In the last few years, companies have started to turn to reference based pricing as a way to control healthcare costs. Reference-based pricing is a system where employers can set the maximum amount they intend to pay for a given type of procedure. The main focus of this technique is procedures that have a wide range of potential prices, but relatively similar results regardless of where the procedure is performed.
Why does reference-based pricing matter?
In 2015, TrendCT ran an analysis of costs at various Connecticut hospitals to check for differences in price and found that the same procedure could cost more than twice as much depending on where it was performed. Many healthcare providers are willing to accept a lower negotiated cost instead of completely losing all business from a given company.
Individual employees are theoretically on the hook for the difference between the company’s set price and what the hospital actually charges but, in practice, this only occurs for a small percentage of patients. Aside from the company’s push to keep costs down, employees are responsible for selecting a location to have the procedure done and most actively look for a facility that won’t charge more than the negotiated price. Reference-based pricing companies also tend to provide legal support in the event of a dispute, further shielding individual employees from potentially costly claims.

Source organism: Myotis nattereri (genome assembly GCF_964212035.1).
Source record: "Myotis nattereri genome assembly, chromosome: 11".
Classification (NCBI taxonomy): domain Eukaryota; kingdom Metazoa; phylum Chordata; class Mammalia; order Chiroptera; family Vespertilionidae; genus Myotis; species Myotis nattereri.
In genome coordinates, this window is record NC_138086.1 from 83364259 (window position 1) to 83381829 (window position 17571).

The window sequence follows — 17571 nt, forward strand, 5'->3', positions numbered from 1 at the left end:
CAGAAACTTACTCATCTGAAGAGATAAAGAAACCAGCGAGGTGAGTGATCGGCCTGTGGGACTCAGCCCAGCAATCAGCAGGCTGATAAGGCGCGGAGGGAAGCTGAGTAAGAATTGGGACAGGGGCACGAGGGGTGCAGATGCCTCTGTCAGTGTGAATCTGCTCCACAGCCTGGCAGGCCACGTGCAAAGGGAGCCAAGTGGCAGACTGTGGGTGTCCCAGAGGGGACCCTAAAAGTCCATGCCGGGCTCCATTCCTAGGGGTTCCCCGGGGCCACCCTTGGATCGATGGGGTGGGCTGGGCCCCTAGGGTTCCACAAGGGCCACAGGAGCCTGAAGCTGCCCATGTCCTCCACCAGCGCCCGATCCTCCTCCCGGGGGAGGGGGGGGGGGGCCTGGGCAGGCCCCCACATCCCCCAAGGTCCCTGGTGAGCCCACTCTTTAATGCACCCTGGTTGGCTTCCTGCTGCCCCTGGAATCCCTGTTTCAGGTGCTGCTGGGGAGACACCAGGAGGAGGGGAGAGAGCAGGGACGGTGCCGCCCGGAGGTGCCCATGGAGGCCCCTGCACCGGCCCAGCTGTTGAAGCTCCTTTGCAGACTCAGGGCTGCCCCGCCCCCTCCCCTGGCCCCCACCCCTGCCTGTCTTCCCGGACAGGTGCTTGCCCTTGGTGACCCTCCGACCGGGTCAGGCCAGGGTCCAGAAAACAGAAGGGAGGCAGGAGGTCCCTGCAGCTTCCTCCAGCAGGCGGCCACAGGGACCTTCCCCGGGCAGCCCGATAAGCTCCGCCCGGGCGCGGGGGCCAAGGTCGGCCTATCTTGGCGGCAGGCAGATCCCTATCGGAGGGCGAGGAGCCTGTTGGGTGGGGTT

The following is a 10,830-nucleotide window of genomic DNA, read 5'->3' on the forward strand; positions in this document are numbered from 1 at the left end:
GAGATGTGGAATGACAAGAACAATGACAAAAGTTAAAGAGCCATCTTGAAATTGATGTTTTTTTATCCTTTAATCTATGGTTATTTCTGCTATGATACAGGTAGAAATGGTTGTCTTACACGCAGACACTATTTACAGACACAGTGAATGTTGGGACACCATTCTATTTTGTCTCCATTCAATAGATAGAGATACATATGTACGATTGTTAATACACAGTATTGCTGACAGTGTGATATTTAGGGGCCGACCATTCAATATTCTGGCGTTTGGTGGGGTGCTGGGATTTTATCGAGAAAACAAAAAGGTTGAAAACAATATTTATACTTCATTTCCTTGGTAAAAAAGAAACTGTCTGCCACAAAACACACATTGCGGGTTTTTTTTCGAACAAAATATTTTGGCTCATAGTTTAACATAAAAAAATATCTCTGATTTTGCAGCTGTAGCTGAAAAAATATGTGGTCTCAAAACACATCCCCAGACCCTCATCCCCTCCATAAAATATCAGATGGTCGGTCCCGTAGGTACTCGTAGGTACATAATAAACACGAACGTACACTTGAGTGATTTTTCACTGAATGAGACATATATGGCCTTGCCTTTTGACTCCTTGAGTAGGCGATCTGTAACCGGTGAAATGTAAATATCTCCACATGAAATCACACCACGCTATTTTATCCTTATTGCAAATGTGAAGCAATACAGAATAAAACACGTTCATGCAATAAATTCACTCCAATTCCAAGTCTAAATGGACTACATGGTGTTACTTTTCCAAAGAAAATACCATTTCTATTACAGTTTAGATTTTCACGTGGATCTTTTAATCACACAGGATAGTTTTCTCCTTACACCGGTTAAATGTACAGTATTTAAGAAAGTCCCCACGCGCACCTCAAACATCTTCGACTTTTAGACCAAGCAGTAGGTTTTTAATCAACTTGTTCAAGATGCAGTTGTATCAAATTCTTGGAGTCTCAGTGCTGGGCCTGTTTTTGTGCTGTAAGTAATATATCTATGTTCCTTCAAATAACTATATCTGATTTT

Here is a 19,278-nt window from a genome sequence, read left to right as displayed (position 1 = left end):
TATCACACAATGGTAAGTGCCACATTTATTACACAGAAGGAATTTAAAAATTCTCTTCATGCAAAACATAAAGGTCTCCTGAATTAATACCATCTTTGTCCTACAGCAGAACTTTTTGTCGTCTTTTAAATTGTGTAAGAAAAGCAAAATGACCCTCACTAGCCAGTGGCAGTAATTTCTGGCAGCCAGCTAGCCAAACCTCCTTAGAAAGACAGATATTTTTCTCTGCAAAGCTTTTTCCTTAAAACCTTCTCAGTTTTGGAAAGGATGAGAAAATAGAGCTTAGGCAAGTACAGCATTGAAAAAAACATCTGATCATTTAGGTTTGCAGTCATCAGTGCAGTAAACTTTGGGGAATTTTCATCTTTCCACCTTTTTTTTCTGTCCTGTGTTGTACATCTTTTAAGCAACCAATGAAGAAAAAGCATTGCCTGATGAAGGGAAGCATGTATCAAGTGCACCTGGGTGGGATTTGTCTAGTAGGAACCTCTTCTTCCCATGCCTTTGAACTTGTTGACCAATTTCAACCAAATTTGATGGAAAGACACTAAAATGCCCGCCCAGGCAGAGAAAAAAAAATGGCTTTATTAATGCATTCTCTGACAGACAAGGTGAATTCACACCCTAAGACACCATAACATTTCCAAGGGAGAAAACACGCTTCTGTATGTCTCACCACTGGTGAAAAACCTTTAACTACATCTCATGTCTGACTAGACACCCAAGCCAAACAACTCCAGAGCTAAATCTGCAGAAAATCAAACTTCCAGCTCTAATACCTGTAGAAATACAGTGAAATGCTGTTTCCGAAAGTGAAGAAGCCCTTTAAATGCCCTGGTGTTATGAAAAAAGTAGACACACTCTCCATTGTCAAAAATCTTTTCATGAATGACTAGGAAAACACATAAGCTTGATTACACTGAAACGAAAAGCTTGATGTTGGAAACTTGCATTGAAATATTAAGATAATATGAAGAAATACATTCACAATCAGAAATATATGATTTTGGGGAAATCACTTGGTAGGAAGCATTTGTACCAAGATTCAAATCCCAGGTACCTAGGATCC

How much can companies save by using this model?
Results vary by company, but Risk Managers did a study of how much their clients had saved on health care costs, and the end result was a 43% decrease from the traditional model. Employees generally save above and beyond this amount thanks to lower pricing and lower deductibles.
How to get employees to participate in reference-based pricing
The best way to get employees to participate in a reference-based pricing program is to educate them about the real costs of healthcare. Most notably, the majority of high-priced healthcare systems are not supported by better outcomes. Controlling the price of healthcare makes it possible to control the price of insurance – a high-quality, low-cost health insurance plan cannot exist alongside a low-quality, high-cost healthcare system.
For example, the average MRI costs over $2,600 with traditional pricing. When reference-based pricing is used to control healthcare costs, the cost of this scan can drop as low as $450. When employees understand that they can save a lot of money without reducing their quality of care, they’re likely to jump at the opportunity.
It isn’t always easy to control healthcare costs – not when there are so many factors outside of your control that push them up. There are things you can do, however, to reduce what your company is spending. Using reference-based pricing is a better long-term plan than shifting the cost to employees or reducing the benefits they receive. Your employees are one of your most valuable assets; working to keep
them healthy is not only good for them but also good for your business and your budget.